Wheelchair to basketball court
Para athlete Nisha Gupta tells us her inspiring story and the importance of keeping oneself motivated.
Nisha Gupta is an inspiration to many. And why not? The 20-something met with an accident at the age of 18 which left her paralysed from waist down. Having fought depression and other odds, Nisha now plays for Maharashtra’s Women’s Wheelchair Basketball team. She has also played national level basketball and represented India in swimming.
Vitamin Stree, a content channel from Supari Studio, has captured Nisha’s story in form of a video. They want to raise funds to buy sports wheelchairs for Nisha and her team. “We have got a good response from the videos but we are still raising funds. We need sports wheelchairs, which are different from normal chairs so we need more funds,” says Gupta in the middle of her practice session in Mumbai.
The unfortunate incident
Throwing light on the incident that changed her life, Gupta says that she had gone to Uttar Pradesh with her family for a vacation. “I had climbed a tree to pluck mangoes but I slipped and fell. My spine fractured and I was paralysed from waist. After coming back to Mumbai, I went through treatment and was also in rehab for five months. After three months, the doctor told me that I will be permanently on the wheelchair but I should take my life forward.”
The incident left Gupta in deep depression. “My relatives from UP never motivated me; in fact they kept demotivating me and I was therefore in depression for four years. I used to just watch TV, sleep and eat,” she says.
Gupta who has won a bronze in the 2nd Wheelchair Basketball Tournament held in Delhi in 2015 and has also secured third place in the International Bali Tournament in 2017, says that a chance to visit Nina Foundation — an NGO for spinal cord injury changed her outlook towards life. “I attended one of their events and met so many others who have been through similar accidents and were on the wheelchair. My accident happened in 2004 and back then there was hardly any awareness. But when I attended the event and met so many others, I realised that these people have moved ahead in life. Ketna Mehta, a co-founder of the foundation was also on the wheelchair. I also met Oliver D’Souza, who became my friend and taught me to be active, travel alone, and practise a fitness regime,” she says. It was D’Souza who introduced her to swimming. “He told me that swimming is very good for our fitness. We used to practise swimming and one day I got to know that the nationals would be happening in a month. We started preparing for it and participating in the competition, which was a great experience because we got to meet so many people. I got silver and bronze medals in the following competitions and then there was no stopping,” she adds.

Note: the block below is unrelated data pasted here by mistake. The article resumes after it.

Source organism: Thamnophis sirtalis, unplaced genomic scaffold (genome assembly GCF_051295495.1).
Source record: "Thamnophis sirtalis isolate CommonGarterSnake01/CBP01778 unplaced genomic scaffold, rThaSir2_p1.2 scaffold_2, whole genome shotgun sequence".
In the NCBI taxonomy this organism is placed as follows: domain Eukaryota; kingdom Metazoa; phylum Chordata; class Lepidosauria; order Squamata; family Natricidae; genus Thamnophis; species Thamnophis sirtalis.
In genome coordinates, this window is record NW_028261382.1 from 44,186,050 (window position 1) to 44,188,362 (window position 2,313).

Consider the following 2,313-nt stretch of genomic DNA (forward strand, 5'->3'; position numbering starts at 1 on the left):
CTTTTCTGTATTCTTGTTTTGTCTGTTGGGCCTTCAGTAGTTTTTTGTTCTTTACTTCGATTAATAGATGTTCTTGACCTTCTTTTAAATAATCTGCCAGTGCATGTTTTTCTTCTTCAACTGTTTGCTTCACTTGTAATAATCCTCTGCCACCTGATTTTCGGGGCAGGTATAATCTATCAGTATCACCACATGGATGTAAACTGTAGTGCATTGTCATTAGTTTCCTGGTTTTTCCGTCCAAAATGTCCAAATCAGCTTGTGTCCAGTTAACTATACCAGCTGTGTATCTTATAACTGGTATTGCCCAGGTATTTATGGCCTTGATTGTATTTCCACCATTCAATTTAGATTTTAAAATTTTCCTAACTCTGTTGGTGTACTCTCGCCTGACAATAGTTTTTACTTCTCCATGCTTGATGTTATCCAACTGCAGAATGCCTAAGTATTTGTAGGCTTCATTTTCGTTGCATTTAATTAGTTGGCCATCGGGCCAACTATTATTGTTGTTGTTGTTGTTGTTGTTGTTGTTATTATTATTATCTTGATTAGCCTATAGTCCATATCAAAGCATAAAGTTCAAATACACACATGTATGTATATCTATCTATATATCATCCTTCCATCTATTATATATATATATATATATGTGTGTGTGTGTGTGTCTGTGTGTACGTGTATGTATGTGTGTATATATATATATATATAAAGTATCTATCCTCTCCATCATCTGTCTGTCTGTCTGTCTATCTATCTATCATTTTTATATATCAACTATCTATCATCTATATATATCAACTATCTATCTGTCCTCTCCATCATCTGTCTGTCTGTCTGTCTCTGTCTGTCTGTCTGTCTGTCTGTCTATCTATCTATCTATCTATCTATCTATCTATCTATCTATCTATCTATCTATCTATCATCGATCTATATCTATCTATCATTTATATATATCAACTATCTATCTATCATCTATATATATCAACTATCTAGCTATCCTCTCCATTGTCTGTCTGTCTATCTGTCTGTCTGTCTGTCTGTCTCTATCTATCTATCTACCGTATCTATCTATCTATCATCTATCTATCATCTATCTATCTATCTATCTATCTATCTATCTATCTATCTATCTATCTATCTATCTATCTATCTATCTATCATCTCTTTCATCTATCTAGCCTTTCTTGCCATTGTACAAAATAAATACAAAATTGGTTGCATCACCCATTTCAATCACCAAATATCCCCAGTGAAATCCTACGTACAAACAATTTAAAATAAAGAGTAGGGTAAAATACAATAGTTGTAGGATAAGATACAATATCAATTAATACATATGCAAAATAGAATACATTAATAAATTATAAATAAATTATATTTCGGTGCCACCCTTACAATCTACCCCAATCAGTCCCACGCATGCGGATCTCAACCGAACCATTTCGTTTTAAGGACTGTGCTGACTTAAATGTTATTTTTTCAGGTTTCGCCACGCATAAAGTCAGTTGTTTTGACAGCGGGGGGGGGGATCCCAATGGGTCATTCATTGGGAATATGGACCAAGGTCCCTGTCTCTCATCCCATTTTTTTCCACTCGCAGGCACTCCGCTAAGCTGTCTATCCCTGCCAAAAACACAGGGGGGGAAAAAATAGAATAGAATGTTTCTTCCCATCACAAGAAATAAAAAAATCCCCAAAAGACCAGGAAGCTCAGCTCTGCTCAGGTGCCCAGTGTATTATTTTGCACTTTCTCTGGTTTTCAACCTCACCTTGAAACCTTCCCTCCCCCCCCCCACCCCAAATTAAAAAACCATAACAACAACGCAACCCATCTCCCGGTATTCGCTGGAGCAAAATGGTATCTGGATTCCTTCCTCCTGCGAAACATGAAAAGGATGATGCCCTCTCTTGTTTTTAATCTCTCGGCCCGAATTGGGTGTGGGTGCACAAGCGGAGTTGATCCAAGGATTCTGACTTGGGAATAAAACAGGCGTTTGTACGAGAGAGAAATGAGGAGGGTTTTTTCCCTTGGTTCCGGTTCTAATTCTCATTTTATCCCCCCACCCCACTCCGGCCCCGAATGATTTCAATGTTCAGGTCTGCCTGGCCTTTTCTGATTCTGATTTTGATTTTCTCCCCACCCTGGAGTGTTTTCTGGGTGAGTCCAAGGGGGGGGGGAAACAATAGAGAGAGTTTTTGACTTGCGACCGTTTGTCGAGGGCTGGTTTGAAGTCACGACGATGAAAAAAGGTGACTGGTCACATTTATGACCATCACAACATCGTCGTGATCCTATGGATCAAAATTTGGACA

She then moved to playing basketball and says that too got her several medals. “For the last four years, I am playing basketball. I had already wasted four years and but I wanted to achieve something in life. I had an interest in tattooing so I became a tattoo artist too,” she says.
Gupta says that getting support from the family was the most crucial factor. Initially, her family did not stand by her dreams because they were scared about her health. “They were scared about how I am going to do it but once they started watching me put in so much efforts into sports, they stood by me. I am also very stubborn and if I want to achieve something, I will work very hard for it,” she says.
Gupta says the biggest struggle was to accept her spinal cord injury and the fact that she will never be able to walk again. “It was very important for me to accept it. Once I did that, everything else was easy. Now I travel alone in the local trains. I have done fashion shows, dance on the wheelchair. No matter how much others motivate you, if you do not motivate your own self, you cannot achieve anything. Having said that, a lot of people have helped me initially,” she adds.
India, not disabled friendly
The only complain Gupta has is that most states in the country are not disabled friendly. “Compared to Mumbai, Delhi is very accessible. You don’t think twice before travelling by public transport in Delhi. It’s difficult for disabled people to get a daily job elsewhere as they end up spending their entire salary on travelling because public transports are not user-friendly,” she says.
Even the way people react to disabled people is different, she says. “If the government can make our cities wheelchair friendly, people will not be sympathetic towards us because we will be more independent. There is no difference between us and normal people,” says Gupta, who also plans to launch her own NGO for disabled people. “I want to build a rehab where people whose families don’t support them, can live and earn.”